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Dr. Oz helps save man who collapsed at Newark Liberty International Airport

ABC News logo ABC News 3/3/2021
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Dr. Mehmet Oz helped save the life of a man who collapsed at Newark Liberty International Airport on Monday night.

The celebrity doctor, who hosts the daytime television talk show "The Dr. Oz Show," had just arrived at the New Jersey airport on a flight from Florida with his family when they saw a man fall to the ground in the baggage claim area of Terminal A around 11 p.m. The man was foaming at the mouth and bleeding from where he had hit his head on the floor, Oz's representative told ABC News.

Mehmet Oz wearing a suit and tie smiling and looking at the camera © Steven Ferdman/Getty Images, FILE MORE: Doctor, nurses pack car with NICU equipment to save baby born at 24 weeks during Texas snowstorm

Officer Jeffrey Croissant of the Port Authority of New York and New Jersey Police Department was on patrol in the area and rushed to help the man, who was not breathing and did not have a pulse. Croissant immediately called for back-up and started to perform cardiopulmonary resuscitation (CPR) on the man. Oz, a practicing heart surgeon, ran over to help Croissant revive the man, according to a statement from the Port Authority of New York and New Jersey Police Department.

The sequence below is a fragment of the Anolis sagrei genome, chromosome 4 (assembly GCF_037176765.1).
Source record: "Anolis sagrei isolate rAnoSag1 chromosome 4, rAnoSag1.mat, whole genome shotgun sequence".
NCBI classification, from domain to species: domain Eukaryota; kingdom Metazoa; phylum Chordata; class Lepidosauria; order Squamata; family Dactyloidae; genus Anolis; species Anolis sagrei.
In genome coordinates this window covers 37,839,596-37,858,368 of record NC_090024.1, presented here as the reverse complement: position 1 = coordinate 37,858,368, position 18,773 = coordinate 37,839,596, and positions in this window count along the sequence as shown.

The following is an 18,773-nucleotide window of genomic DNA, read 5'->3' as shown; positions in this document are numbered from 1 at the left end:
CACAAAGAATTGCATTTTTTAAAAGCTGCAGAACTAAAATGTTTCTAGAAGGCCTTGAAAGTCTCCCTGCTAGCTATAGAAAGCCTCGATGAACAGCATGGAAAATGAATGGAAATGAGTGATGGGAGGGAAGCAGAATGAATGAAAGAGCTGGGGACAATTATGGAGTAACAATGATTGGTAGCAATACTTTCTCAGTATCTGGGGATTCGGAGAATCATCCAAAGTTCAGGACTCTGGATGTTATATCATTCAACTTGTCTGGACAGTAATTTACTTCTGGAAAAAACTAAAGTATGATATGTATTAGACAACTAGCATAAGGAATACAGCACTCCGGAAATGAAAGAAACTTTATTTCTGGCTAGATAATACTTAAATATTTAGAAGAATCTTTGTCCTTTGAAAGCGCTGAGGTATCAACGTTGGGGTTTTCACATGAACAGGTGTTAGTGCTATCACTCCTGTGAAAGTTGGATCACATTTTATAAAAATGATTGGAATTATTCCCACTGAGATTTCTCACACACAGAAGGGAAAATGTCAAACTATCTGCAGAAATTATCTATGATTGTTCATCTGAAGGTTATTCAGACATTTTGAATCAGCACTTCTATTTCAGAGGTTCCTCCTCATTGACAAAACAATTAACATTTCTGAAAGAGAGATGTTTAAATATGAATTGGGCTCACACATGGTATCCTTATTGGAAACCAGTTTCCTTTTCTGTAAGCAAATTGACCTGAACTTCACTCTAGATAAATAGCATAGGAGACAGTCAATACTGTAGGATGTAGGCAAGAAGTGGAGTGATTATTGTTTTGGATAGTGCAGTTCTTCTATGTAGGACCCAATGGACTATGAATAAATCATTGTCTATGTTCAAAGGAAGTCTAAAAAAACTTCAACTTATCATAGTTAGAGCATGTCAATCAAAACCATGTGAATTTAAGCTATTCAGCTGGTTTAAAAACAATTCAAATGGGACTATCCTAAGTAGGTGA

Within minutes, more officers arrived on scene with oxygen and a defibrillator. After several more cycles of CPR, the man began to breathe on his own and was stabilized. The 60-year-old New Jersey resident was transported to a local hospital in intensive care and is undergoing further evaluation, police said.

Mehmet Oz wearing a suit and tie smiling at the camera: Mehmet C. Oz, MD attends 2019 Forbes Healthcare Summit at the Jazz at Lincoln Center, Dec. 5, 2019 in New York City. © Steven Ferdman/Getty Images, FILE Mehmet C. Oz, MD attends 2019 Forbes Healthcare Summit at the Jazz at Lincoln Center, Dec. 5, 2019 in New York City.

In a statement released Tuesday, Oz confirmed he performed CPR with the help of the officer and cleared the man's airway.

"Thankfully, Newark Airport had a defibrillator nearby that we were able to use to save his life," Oz said. "As a physician and a human being, it’s our responsibility to jump in when there’s a medical emergency. Another critical reminder of how important it is to take the time to learn how to do CPR and use a defibrillator. You could save a life."

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Oz has stayed in touch with the man's wife to make sure he is OK, according to his representative.

Croissant told ABC News that he didn't recognize Oz at first because face masks are required at the airport, but once he did, the officer thought, "What better help to have than a cardiac surgeon?"

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